- San Diego Padres – What happened to Madison Bumgarner? The once-great pitcher has turned into a shell of his former self as righties have produced a 45.5-percent hard hit rate against him over his last 189.1 innings in the split. Not great, Bob. By the way, the Padres are loaded with powerful righties such as Fernando Tatis Jr., Tommy Pham, Manny Machado, Wil Myers and even Victor Caratini (who has produced a .340-plus wOBA against southpaws in back-to-back seasons). Outside of Coors Field, the Padres own the highest implied run total of the slate, and it is easy to see why (especially when taking into consideration the Diamondbacks’ bullpen struggles from a year ago as well).
Tier 2: The Not Quite Core Stacks
- Los Angeles Dodgers – The main reason this offense does not make the top tier is due to the projected ownership of one of the best offenses in the league playing in the premiere hitting environment. No team is being implied to score more than the Dodgers’ 6.6-runs, and they are an outlier in that projection. For that reason, we may see 40-plus percent ownerships on players towards the top of the lineup, which presents an opportunity to target players hitting sixth and below. If going the Dodgers route, that would be my preference, especially those of the left-handed variety (German Marquez has allowed a .318 wOBA to LHHs over the course of the last two years combined).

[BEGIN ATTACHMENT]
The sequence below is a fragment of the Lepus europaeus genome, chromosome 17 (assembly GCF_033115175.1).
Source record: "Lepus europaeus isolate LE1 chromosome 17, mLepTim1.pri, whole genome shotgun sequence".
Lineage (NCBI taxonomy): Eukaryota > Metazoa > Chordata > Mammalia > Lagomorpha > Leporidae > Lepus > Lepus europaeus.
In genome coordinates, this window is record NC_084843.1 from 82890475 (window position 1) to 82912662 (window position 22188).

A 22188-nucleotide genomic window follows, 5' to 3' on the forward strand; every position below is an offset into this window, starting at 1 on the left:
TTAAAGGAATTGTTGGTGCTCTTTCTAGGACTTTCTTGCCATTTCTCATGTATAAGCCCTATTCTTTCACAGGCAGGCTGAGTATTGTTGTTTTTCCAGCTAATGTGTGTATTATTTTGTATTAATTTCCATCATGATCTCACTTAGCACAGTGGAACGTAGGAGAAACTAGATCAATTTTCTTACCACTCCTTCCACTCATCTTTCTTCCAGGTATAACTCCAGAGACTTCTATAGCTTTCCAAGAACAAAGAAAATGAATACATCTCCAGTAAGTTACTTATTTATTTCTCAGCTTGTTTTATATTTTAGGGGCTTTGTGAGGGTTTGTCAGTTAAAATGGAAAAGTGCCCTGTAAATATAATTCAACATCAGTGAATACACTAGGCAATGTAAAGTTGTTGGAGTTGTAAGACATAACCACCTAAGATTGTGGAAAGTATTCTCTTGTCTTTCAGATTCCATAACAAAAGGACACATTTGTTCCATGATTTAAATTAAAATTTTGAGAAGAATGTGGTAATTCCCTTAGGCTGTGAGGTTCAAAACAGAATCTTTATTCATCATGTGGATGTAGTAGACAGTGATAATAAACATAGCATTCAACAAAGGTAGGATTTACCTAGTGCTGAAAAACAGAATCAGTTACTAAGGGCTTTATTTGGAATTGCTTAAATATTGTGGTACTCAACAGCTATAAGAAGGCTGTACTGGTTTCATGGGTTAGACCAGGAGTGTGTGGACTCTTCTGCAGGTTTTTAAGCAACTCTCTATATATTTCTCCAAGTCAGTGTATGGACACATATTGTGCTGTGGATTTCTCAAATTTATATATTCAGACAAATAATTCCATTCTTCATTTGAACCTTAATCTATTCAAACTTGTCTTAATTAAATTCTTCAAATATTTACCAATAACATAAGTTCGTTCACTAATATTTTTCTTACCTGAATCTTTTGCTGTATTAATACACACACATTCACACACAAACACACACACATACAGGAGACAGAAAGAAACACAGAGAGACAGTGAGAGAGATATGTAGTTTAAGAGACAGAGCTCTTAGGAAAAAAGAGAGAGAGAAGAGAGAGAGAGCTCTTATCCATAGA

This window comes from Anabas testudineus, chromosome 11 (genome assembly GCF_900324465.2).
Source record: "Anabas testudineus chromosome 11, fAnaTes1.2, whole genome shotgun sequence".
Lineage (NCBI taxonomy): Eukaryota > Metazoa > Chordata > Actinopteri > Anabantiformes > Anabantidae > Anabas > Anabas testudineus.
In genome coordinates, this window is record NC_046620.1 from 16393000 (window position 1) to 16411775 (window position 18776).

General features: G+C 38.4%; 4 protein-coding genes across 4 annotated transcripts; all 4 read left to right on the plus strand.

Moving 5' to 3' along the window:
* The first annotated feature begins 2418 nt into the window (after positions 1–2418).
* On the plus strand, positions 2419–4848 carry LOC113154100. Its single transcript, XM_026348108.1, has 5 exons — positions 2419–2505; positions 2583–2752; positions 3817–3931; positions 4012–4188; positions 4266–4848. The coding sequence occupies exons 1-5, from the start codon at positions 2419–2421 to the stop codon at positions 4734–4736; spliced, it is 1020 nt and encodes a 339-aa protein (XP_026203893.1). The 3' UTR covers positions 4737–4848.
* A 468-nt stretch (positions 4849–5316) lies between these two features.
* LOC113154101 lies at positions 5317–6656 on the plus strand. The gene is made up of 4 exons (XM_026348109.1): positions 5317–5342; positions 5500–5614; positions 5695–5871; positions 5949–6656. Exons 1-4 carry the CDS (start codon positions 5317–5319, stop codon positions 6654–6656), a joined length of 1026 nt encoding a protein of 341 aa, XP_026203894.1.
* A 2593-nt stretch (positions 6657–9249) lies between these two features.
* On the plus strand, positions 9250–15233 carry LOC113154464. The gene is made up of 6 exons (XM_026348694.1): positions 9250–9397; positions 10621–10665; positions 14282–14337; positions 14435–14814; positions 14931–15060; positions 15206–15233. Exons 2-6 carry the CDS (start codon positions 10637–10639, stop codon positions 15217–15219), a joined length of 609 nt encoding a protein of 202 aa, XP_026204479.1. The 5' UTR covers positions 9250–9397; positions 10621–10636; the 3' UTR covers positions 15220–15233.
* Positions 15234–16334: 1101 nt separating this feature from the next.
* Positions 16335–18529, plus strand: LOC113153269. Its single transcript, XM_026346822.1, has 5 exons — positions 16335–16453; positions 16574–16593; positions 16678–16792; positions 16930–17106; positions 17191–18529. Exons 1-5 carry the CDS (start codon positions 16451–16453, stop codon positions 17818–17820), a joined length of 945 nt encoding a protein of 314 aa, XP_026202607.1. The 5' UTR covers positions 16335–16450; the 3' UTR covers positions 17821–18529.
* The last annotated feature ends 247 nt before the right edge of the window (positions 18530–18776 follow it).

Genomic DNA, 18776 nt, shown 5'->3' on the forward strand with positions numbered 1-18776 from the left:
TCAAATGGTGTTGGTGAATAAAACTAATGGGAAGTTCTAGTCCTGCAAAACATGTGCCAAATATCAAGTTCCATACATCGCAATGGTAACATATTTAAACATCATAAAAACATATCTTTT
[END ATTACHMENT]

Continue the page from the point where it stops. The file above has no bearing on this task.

- Milwaukee Brewers – Kenta Maeda is one of the most dominant pitchers in the league against RHHs, but luckily the Brewers are loaded with lefties. Kolten Wong, Christian Yelich and Travis Shaw should all bat in the top five of the lineup, with Jackie Bradley Jr. and Omar Narvaez not far behind. Even after switching teams, Maeda still preferred pitching at home in 2020 (.146 wOBA allowed versus .282 away from home), and his K rate was even significantly lower on the road (28.8-percent versus 36.2-percent in the friendly confines of home). All those reasons combined point towards taking a shot on the unowned Brewers in power-friendly Miller Park. Yelich suffered through a tough year in 2020 but hit .393 with a .500 SLG and 1.357 OPS in preseason (suggesting a bounce-back is well within the range of outcomes). If avoiding the Brewers stack, fantasy owners will still want to give Yelich a look as a potential one-off.